vault

HashiCorp Vault 1.15 adopts Microsoft Workload Identity Federation

HashiCorp Vault 1.15 improves security by adopting Microsoft Workload Identity Federation for applications and services in Azure, Google Cloud, and GitHub.

Microsoft’s primary method for managing identities by workload has been Pod identity. However, the company’s Pod identity technology and workflows are being deprecated and will not be supported after December 2023. Microsoft will continue to support identity workflows with its Workload Identity Federation (WIF) product, which was released as part of Vault 1.15 to deepen Vault’s integration with MS Azure.

In this post, we’ll take a deeper look at the advantages and caveats of WIF.

»What is Workload Identity Federation (WIF)

In Azure, workload identities are assigned to software workloads such as an application, service, script, or container, to authenticate and access other services and resources. WIF makes it easier for developers to access Azure resources from applications and services operating in Kubernetes or other cloud providers by removing the need for secrets in some scenarios. Developers can configure Azure AD applications and services to trust tokens issued by other identity providers, such as HashiCorp Vault. The tokens can then be leveraged to access resources in those applications.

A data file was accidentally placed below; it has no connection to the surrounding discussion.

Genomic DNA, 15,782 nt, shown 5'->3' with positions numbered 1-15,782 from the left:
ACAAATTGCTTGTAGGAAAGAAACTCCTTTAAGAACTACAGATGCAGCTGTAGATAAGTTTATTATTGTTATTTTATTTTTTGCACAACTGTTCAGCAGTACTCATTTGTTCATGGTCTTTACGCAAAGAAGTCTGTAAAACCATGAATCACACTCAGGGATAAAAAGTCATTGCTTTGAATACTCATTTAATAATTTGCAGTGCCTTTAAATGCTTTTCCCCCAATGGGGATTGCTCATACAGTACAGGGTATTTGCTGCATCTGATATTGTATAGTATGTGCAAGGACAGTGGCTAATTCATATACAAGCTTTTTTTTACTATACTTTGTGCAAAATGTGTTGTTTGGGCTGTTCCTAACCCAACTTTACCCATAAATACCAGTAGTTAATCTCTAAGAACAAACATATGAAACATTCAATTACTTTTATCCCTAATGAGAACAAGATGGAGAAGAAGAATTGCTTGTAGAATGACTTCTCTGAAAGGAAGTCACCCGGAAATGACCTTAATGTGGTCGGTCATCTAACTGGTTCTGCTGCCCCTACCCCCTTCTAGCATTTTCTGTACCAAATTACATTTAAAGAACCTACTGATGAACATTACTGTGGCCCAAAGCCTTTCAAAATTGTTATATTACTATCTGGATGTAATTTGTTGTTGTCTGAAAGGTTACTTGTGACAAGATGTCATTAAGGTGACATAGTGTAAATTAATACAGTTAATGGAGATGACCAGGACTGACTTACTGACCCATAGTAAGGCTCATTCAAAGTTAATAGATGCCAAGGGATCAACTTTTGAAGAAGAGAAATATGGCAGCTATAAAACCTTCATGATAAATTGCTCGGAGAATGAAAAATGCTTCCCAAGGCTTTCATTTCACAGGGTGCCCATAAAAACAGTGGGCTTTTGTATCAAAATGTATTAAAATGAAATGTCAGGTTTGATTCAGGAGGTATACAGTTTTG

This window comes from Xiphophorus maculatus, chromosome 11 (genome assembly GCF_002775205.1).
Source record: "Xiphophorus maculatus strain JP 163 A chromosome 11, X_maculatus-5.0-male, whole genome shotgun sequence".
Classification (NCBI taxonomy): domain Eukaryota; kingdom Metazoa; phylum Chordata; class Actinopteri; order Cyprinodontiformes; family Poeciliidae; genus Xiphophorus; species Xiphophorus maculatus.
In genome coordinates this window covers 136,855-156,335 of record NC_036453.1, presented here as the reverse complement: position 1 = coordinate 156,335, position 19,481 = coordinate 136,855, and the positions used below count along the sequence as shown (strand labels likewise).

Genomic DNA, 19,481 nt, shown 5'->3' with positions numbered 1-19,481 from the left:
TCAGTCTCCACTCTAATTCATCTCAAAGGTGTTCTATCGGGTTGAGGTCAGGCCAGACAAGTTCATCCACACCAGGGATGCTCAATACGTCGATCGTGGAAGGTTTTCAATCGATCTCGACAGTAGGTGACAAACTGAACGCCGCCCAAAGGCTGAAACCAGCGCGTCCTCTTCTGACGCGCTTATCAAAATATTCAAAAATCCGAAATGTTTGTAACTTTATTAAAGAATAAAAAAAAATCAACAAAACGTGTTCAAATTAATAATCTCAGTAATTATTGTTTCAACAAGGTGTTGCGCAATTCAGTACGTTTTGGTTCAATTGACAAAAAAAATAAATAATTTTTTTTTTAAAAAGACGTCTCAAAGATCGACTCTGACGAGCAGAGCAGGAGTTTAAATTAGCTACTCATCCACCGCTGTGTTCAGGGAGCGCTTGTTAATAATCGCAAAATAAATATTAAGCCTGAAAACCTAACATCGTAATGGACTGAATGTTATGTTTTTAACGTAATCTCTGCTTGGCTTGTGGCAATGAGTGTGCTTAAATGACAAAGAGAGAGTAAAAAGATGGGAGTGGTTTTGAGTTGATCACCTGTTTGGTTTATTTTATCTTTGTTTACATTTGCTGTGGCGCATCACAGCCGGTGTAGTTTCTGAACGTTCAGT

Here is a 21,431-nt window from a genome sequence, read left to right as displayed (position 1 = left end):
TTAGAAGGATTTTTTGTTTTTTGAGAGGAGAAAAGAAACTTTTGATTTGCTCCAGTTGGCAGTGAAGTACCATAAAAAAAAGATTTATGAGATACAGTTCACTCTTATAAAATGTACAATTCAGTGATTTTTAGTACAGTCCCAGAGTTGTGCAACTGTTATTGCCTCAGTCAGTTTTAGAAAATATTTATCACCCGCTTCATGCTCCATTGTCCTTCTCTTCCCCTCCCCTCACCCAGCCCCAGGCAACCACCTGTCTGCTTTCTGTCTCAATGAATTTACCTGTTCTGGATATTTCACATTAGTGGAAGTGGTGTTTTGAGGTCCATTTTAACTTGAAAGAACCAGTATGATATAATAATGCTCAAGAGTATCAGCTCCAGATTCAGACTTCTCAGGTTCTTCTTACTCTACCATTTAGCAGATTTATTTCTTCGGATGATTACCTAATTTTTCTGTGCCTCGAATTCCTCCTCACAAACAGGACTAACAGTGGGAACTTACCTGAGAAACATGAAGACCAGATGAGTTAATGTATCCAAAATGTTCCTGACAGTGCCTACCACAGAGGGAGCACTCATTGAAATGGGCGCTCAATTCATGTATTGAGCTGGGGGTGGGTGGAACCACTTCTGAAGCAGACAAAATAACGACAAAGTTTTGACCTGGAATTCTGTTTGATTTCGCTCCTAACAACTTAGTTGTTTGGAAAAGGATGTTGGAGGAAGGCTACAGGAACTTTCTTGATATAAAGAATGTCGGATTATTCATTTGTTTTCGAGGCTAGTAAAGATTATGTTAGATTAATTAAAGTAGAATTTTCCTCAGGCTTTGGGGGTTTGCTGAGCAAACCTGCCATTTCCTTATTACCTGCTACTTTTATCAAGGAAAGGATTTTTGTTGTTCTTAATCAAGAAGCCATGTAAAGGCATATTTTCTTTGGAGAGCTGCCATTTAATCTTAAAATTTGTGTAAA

»Identity federation versus secrets

Developers creating applications that require secrets face several questions:

Where to store secrets?

  • Many secrets continue to be stored in an insecure manner, checked into repos or shared within collaboration tools. To securely manage secrets, developers need to leverage a vault.

How to mitigate password leakage?

  • It’s not enough to store your secrets securely. Secrets should be set to expire so they get rotated regularly.

How to reduce or eliminate service downtime associated with secrets rotation?

  • Developers need to leverage a management tool that facilitates secrets rotation while reducing the risk of downtime.

WIF resolves these concerns and removes the need for developers to deal with the burden of secrets management; storing secrets securely and rotating them regularly. The secrets are managed by the Azure platform, simplifying the developer experience. However, workload identities have a few limitations:

  • Only 20 federated credentials can be added to an identity. If more than 20 are required, you must use more identities.
  • Federated tokens must be signed with RS256.
  • Managed workload identities in certain regions will not support federated credentials, see the Microsoft documents page for the updated list.

»Learn more about WIF

Microsoft’s Workload Identity Federation will continue to provide developers with a powerful tool to secure their applications and services. To learn more about workload identities, please visit our developer documentation.

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